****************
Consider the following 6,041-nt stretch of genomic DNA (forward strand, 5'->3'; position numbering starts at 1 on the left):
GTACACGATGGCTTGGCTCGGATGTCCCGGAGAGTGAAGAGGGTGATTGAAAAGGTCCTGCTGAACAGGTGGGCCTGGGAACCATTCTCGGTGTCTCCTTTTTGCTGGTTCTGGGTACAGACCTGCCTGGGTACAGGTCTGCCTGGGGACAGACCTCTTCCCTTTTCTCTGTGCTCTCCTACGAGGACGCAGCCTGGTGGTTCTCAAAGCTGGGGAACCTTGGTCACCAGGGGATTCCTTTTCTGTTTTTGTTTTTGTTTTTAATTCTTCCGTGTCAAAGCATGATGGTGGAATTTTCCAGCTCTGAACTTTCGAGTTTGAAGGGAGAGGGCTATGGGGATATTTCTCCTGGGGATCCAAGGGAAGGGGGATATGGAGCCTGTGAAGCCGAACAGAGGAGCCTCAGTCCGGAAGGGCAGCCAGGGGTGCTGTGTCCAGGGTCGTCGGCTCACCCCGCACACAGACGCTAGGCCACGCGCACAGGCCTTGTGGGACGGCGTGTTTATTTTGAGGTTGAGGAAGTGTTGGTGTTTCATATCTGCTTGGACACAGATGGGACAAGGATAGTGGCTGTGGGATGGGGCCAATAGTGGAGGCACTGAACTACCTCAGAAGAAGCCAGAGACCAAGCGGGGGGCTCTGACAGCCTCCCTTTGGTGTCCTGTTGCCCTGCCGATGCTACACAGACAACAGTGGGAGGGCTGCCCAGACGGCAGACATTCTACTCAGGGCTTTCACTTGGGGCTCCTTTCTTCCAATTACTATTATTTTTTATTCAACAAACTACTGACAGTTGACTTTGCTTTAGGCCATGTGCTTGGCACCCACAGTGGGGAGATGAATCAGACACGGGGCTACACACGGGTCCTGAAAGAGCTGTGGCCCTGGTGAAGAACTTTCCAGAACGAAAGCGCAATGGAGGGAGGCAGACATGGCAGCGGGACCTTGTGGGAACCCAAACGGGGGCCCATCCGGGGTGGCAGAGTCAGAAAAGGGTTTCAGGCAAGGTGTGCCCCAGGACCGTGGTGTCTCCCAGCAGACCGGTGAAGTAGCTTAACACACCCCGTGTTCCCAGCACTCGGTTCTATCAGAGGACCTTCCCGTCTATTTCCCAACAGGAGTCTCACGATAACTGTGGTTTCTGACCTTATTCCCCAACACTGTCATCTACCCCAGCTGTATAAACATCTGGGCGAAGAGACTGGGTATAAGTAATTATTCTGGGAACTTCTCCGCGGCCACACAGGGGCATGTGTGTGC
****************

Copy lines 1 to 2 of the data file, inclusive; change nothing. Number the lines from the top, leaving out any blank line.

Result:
Consider the following 6,041-nt stretch of genomic DNA (forward strand, 5'->3'; position numbering starts at 1 on the left):
GTACACGATGGCTTGGCTCGGATGTCCCGGAGAGTGAAGAGGGTGATTGAAAAGGTCCTGCTGAACAGGTGGGCCTGGGAACCATTCTCGGTGTCTCCTTTTTGCTGGTTCTGGGTACAGACCTGCCTGGGTACAGGTCTGCCTGGGGACAGACCTCTTCCCTTTTCTCTGTGCTCTCCTACGAGGACGCAGCCTGGTGGTTCTCAAAGCTGGGGAACCTTGGTCACCAGGGGATTCCTTTTCTGTTTTTGTTTTTGTTTTTAATTCTTCCGTGTCAAAGCATGATGGTGGAATTTTCCAGCTCTGAACTTTCGAGTTTGAAGGGAGAGGGCTATGGGGATATTTCTCCTGGGGATCCAAGGGAAGGGGGATATGGAGCCTGTGAAGCCGAACAGAGGAGCCTCAGTCCGGAAGGGCAGCCAGGGGTGCTGTGTCCAGGGTCGTCGGCTCACCCCGCACACAGACGCTAGGCCACGCGCACAGGCCTTGTGGGACGGCGTGTTTATTTTGAGGTTGAGGAAGTGTTGGTGTTTCATATCTGCTTGGACACAGATGGGACAAGGATAGTGGCTGTGGGATGGGGCCAATAGTGGAGGCACTGAACTACCTCAGAAGAAGCCAGAGACCAAGCGGGGGGCTCTGACAGCCTCCCTTTGGTGTCCTGTTGCCCTGCCGATGCTACACAGACAACAGTGGGAGGGCTGCCCAGACGGCAGACATTCTACTCAGGGCTTTCACTTGGGGCTCCTTTCTTCCAATTACTATTATTTTTTATTCAACAAACTACTGACAGTTGACTTTGCTTTAGGCCATGTGCTTGGCACCCACAGTGGGGAGATGAATCAGACACGGGGCTACACACGGGTCCTGAAAGAGCTGTGGCCCTGGTGAAGAACTTTCCAGAACGAAAGCGCAATGGAGGGAGGCAGACATGGCAGCGGGACCTTGTGGGAACCCAAACGGGGGCCCATCCGGGGTGGCAGAGTCAGAAAAGGGTTTCAGGCAAGGTGTGCCCCAGGACCGTGGTGTCTCCCAGCAGACCGGTGAAGTAGCTTAACACACCCCGTGTTCCCAGCACTCGGTTCTATCAGAGGACCTTCCCGTCTATTTCCCAACAGGAGTCTCACGATAACTGTGGTTTCTGACCTTATTCCCCAACACTGTCATCTACCCCAGCTGTATAAACATCTGGGCGAAGAGACTGGGTATAAGTAATTATTCTGGGAACTTCTCCGCGGCCACACAGGGGCATGTGTGTGC